It’s dangerous out there!

It was a dark and stormy morning. No really, despite sounding like the start to a bad novel, it’s extremely appropriate given where I was headed and what I was facing. I was supposed to be one of many lecturers at an event aptly called “Writers in the Field,” a massive rainstorm was rolling in and I was leaving behind two highly storm phobic dogs. I had little choice in the matter, two months ago I had offered to do a lecture loosely based on my post “Married To An Engineer, A Matter of Convention.”

As an aspiring writer myself, I found it ironic that I was invited to lecture other writers. Still, at the time I agreed, I had no idea that Mother Nature would be giving her own lecture. The things we do for friends.

The idea behind Writers in the Field is brilliant. Put together a bunch of subject matter experts and bring writers in for two days to listen to lectures and in some cases actually witness or take part in demonstrations. The writers get to interact with the experts and learn how to include the important details.

Nothing destroys the mood of a story faster for me than a writer that obviously knows nothing about the details of their setting. From that point on, I’m no longer paying attention to their story, I’m wondering what other details they got wrong. I don’t know a hackamore from a snaffle but given the way my wife reacts when a writer gets it wrong, I suspect I’m not alone.

Finding the place was easier than I thought but the entrance was blocked by a pickup and trailer that had gone off-roading, thanks in part to mother nature. I later learned that was the food truck but at the time my concern was walking through the rain with my demo electronics. To all the writers attending my lecture, I apologize, I chose convenience over your enlightenment and decided not to carry my demo through the rain. Grabbing only my laptop in its protective case, I headed out.

Writers in the Field is a very appropriate title given that much of the event happens outdoors. You lose a lot when you have to do blacksmithing or reenact medieval life indoors. Because I needed a projector, I had one of the fully enclosed venues.  This provided an unexpected benefit. I lectured to a packed room but think I have Mother Nature to thank for driving most of my audience inside.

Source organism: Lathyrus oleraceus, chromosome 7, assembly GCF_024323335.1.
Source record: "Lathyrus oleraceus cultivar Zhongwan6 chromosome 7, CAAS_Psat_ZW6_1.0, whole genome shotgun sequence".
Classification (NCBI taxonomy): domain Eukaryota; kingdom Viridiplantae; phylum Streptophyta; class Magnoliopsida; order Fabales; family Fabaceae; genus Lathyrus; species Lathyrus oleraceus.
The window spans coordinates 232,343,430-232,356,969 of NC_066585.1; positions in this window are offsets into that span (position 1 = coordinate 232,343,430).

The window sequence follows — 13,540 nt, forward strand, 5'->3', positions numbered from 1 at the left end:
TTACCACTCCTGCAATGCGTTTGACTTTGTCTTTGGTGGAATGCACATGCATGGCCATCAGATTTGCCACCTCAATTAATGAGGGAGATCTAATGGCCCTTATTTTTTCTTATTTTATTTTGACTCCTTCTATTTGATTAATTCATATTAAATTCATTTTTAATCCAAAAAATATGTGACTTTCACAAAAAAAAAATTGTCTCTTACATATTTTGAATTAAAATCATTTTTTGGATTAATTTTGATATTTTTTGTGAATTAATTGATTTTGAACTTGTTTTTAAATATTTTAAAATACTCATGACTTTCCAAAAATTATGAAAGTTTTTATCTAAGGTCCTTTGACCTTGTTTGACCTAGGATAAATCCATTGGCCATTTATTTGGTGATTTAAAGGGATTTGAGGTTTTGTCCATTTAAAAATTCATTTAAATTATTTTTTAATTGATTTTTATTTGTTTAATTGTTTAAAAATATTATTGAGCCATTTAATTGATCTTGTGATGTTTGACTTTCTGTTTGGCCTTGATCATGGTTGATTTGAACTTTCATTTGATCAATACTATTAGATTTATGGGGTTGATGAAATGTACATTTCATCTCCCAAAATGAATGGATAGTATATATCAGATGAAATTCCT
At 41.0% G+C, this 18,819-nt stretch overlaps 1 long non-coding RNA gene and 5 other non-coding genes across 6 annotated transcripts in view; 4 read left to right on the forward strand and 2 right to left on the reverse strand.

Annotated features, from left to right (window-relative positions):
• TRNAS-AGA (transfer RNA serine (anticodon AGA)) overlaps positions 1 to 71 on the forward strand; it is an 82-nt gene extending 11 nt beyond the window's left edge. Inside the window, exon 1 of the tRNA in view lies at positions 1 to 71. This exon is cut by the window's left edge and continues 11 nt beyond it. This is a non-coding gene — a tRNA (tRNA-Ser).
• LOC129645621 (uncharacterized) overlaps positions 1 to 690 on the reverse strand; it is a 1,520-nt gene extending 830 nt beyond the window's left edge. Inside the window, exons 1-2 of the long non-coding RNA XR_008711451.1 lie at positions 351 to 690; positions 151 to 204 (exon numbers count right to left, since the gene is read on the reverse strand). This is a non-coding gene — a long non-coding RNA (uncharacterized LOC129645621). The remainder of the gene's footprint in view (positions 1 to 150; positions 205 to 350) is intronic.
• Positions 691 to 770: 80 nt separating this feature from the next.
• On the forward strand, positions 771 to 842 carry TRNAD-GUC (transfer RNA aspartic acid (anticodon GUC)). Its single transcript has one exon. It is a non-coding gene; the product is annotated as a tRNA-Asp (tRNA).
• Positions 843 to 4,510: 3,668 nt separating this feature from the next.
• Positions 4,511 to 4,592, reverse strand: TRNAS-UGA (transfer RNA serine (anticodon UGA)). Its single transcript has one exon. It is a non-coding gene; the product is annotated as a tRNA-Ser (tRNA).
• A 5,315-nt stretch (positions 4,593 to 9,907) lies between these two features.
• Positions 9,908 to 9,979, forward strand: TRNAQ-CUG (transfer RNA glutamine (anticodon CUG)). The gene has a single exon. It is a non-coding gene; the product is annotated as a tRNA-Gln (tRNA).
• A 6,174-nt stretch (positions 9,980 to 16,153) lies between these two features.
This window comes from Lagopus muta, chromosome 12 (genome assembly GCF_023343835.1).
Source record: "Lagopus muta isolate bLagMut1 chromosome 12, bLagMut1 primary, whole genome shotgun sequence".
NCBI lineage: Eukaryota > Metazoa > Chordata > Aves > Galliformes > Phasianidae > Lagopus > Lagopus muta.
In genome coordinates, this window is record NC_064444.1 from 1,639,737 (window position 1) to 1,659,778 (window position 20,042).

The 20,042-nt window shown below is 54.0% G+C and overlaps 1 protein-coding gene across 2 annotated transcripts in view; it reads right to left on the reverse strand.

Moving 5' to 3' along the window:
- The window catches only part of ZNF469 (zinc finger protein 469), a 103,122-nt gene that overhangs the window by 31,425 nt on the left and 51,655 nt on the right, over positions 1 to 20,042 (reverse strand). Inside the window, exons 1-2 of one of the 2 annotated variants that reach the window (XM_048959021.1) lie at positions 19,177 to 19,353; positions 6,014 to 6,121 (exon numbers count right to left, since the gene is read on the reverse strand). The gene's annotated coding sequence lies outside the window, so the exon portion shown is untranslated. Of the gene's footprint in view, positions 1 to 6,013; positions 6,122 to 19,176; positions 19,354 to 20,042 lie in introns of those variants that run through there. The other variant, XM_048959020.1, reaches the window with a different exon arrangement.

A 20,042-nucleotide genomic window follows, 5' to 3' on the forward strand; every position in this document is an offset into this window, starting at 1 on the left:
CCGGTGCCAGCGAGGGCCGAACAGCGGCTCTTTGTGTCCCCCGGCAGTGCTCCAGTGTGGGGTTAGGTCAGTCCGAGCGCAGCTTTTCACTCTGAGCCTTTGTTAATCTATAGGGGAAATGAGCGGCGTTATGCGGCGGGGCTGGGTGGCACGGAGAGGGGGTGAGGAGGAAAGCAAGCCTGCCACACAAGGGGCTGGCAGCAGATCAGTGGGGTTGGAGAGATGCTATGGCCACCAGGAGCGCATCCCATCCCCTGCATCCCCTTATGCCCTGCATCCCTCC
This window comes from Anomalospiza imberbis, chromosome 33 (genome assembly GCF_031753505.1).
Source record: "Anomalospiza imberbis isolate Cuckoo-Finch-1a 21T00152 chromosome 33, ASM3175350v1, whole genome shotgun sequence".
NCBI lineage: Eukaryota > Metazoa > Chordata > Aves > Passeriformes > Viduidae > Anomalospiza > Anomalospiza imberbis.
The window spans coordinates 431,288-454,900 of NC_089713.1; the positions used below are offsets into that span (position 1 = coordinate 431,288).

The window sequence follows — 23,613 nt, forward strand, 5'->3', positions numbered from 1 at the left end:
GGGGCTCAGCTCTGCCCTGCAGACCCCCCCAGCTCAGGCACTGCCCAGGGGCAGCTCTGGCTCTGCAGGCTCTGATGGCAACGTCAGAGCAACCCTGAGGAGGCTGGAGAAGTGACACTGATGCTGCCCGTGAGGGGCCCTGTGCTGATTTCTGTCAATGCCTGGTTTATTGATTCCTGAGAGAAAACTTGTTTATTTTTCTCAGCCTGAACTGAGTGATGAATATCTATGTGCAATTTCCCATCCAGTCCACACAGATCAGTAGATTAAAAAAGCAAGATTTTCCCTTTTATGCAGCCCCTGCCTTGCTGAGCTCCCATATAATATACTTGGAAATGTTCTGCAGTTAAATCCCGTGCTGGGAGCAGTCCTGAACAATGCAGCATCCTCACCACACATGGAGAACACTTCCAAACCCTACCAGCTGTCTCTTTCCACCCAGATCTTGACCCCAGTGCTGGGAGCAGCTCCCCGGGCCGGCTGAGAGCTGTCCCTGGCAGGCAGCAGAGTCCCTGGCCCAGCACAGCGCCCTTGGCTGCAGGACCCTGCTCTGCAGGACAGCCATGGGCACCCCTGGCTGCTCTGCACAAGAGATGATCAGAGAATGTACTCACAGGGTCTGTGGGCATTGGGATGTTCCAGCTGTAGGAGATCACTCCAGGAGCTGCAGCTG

I’d really like to believe you’re here because you find Opinionbypen entertaining but odds are you’re reading this article trying to decide if Writers in the Field is your kind of event. I’m tempted to simply say yes but for the few of you that might not trust my opinion, this is your best opportunity to get close to the subject matter experts of skills needed for your next book. Already have a book written? In that case, you would benefit from the session on publishing your book.

Where’s the red wire?

Writers in the Field had experts for all the skills your hero needs, computer security, lock picking, sword fighting (in several styles), medieval poisons and recovering sunken ships. Unlike most courses,  none of these are trying to make you an expert. The goal is to introduce you to enough of the lingo and techniques so you can include the skills in your story without making some boneheaded mistake like cutting the red wire to disarm a bomb. I know, everybody cuts the red wire, what’s the issue? Heavy sigh.

Can’t devote a day or two to improving your craft? That’s certainly up to you. My commute to work is one hour each way. I spend that ten hours a week listening to Audiobooks on technology, body language, history and I even spent one, seemingly endless, week listening to a romance novel recommended by my wife, all in the name of improving my writing.

Take my word for it, Writers in the Field is far less painful. On second thought, don’t take my word for it. Go to their website, and check them out.

Still think you can do your own research? Maybe but be ready for a lot of critics to call you out when you describe your magnificent white stallion leading his herd across the plains (Despite what most of us believe, only albino horses are white, the rest are described as grey and it’s always a female that leads the herd.)

PS: I found it a remarkable coincidence that my lecture included a little know fact (at least to Hollywood) that you can’t fire an aircraft’s weapons while it’s on the ground. The weight on wheels switch is a safety mechanism to prevent this and the override for the switch is deliberately located out of the pilot’s reach. Apparently a mechanic in the Belgium Air Force knows where the override switch is. He managed to destroy another F16 while on the ground.  So much for my credibility.

© Copyright 2018 Byron Seastrunk, All rights Reserved. Written For: Opinion by pen
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